We cannot verify your location
Browse Book and Journal Content on Project MUSE

Boomtown Saloons

Archaeology And History In Virginia City

Kelly J. Dixon

Publication Year: 2005

Published by: University of Nevada Press

Series: Wilbur S. Shepperson Series in Nevada History


pdf iconDownload PDF
p. vii

List of Illustrations

pdf iconDownload PDF
pp. ix-xiii

read more


pdf iconDownload PDF
pp. xv-xvi

This is a book about saloons. More specifically, it is an outgrowth of my doctoral dissertation on the archaeology of a nineteenth-century African American business known as the Boston Saloon, in Virginia City, Nevada. Initially, I planned to turn that research into a book that underscored this enterprise alone. To place that study in a context of other contemporaneous drinking...

read more


pdf iconDownload PDF
pp. xvii-xxiii

The day I delivered this book’s manuscript to the University of Nevada Press was the same day I drove away from northern Nevada to start a new job at the University of Montana. In doing so, I left behind a place that had felt like home for many years, and I also bade farewell to numerous people who, in their own ways, moved me to write this book. The collective influences of Ron James and Don Hardesty head the list. I...

read more


pdf iconDownload PDF
pp. 1-22

The very notion of archaeology evokes images of a field excavation, with people in brimmed hats bent over a gulf of contiguous pits. On hands and knees those dusty individuals delicately wield tools that are ridiculously out of proportion to the amounts of earth they excavate. Their mission: to discover long-lost and unexpected antiquities. For many, these scenes are...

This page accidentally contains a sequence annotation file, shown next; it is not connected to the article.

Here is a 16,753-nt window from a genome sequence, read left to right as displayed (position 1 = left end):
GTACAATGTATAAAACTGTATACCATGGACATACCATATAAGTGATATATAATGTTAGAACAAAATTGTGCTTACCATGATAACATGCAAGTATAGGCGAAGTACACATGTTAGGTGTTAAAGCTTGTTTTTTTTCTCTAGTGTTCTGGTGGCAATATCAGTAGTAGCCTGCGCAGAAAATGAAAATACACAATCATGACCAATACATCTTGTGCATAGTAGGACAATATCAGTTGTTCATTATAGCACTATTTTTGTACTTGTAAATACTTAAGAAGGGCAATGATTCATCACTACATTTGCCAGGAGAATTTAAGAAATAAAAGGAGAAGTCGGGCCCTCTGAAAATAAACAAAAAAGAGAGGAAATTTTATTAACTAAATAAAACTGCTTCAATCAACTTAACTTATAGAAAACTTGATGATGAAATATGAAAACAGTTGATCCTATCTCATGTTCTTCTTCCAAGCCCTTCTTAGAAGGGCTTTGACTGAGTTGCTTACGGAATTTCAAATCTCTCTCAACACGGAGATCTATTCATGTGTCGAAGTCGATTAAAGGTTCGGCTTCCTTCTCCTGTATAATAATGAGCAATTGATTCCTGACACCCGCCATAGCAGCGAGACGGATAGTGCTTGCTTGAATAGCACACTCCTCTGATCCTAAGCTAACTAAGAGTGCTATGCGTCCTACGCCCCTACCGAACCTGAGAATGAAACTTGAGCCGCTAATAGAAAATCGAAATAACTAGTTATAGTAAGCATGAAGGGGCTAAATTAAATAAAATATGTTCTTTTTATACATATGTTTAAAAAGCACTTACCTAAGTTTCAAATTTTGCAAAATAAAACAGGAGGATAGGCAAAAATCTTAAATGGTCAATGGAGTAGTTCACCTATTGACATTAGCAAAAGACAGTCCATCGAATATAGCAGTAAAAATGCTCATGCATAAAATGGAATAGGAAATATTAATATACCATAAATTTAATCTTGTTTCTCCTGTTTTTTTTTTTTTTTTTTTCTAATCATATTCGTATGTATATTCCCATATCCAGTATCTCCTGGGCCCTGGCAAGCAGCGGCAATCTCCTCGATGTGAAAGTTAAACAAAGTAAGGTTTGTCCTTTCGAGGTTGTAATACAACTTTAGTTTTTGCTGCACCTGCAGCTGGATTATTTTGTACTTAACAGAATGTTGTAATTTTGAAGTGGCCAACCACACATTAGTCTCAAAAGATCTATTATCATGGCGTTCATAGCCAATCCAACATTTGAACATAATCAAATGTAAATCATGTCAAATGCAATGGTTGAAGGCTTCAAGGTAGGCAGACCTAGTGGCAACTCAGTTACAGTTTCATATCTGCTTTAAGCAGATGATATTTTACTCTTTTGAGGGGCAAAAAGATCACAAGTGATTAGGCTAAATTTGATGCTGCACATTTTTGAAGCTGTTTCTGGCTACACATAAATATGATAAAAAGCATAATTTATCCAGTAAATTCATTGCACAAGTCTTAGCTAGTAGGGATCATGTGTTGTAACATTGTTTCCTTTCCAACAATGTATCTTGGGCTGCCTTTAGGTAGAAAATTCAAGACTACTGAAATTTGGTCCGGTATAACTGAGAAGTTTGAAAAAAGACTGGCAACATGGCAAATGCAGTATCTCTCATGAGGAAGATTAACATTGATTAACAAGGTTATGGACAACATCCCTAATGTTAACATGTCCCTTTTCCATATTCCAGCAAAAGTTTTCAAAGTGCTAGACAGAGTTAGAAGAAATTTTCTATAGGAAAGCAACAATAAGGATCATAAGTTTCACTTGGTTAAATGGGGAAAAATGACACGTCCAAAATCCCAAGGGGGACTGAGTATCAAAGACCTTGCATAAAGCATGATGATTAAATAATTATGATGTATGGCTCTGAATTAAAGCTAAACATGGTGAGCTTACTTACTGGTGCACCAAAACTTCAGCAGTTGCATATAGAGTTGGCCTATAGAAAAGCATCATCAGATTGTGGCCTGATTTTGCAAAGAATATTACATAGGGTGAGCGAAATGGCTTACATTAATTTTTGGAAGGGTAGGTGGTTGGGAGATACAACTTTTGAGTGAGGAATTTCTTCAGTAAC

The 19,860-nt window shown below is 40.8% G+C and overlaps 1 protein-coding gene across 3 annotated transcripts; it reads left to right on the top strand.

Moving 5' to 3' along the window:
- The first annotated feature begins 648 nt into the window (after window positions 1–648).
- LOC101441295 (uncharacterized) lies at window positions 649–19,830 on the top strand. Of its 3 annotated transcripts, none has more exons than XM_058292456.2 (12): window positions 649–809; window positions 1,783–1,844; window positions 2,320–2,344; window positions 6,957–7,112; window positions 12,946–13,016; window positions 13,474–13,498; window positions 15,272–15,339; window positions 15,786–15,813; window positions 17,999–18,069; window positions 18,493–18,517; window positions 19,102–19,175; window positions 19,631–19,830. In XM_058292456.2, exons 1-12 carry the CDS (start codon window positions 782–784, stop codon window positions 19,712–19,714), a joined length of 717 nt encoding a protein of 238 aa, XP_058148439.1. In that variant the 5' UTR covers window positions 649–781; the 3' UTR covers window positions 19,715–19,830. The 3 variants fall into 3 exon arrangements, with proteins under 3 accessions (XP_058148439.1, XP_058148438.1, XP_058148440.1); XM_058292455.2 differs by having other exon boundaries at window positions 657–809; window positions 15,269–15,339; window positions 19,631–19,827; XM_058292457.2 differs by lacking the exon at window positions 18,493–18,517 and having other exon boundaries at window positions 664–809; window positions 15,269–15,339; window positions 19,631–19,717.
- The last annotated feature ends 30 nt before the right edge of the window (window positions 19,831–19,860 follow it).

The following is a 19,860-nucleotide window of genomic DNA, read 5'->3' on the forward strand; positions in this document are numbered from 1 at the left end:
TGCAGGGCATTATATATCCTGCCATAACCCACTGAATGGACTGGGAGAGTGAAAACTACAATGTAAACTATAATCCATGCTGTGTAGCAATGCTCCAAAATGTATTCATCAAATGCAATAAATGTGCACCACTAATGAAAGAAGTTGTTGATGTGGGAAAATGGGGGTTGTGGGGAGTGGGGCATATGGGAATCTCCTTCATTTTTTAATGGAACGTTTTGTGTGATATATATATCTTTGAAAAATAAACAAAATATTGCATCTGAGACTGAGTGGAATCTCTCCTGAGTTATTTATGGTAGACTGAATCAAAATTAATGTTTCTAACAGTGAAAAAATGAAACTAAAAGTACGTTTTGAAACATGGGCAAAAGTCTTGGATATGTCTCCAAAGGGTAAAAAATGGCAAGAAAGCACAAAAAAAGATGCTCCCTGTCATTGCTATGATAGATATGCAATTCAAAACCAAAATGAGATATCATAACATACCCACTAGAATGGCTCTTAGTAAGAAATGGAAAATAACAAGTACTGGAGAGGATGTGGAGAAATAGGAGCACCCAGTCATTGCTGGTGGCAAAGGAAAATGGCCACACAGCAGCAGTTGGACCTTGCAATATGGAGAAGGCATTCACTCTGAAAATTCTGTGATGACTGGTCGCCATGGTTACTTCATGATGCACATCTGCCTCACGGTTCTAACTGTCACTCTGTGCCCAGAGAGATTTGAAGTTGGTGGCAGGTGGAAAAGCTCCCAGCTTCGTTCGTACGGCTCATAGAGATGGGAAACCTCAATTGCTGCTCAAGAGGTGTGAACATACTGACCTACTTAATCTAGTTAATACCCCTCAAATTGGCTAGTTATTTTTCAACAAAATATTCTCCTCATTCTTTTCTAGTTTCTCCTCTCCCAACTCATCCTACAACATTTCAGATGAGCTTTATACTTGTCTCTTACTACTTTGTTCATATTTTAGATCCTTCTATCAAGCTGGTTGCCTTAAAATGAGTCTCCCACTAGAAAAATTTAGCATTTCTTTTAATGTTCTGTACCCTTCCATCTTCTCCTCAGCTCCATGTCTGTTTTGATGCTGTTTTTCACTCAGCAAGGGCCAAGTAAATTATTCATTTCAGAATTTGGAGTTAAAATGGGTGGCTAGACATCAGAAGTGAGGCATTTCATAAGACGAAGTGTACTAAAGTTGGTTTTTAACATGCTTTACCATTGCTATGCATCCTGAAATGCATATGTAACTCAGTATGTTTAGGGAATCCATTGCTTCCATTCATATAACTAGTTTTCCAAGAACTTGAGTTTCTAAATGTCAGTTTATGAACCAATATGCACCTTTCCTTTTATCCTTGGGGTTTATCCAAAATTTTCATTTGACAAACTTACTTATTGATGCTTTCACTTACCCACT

read more

1: Opening Saloon Doors

pdf iconDownload PDF
pp. 23-42

At the beginning of the 1993 film Tombstone, a narrator notes that the murder rate in the sparsely populated “frontier West” was higher than anywhere else in the United States, including New York City. A few minutes later, the scene pans to Tombstone, Arizona, shown as a dusty western boomtown...

read more

2: Facades of Public Drinking

pdf iconDownload PDF
pp. 43-54

By treating architecture as material culture, it is possible to visualize how people initially experienced the exterior facades of each saloon. Architectural artifacts appeared during excavations of the various Virginia City establishments, and each business’s building style can be revealed by combining those objects with historical photographs and drawings. Building...

read more

3: Authentic Saloon Sets

pdf iconDownload PDF
pp. 55-72

Artifacts from all four saloons included materials from flooring, lighting, wall and ceiling treatments, and novelty items. As archaeologists unearthed these objects, they were able to visualize the sights, smells, sounds, and tastes associated with each establishment.1 By reviving sensory experiences, the artifacts momentarily transported their excavators into the...

read more

4: Menu Items

pdf iconDownload PDF
pp. 73-98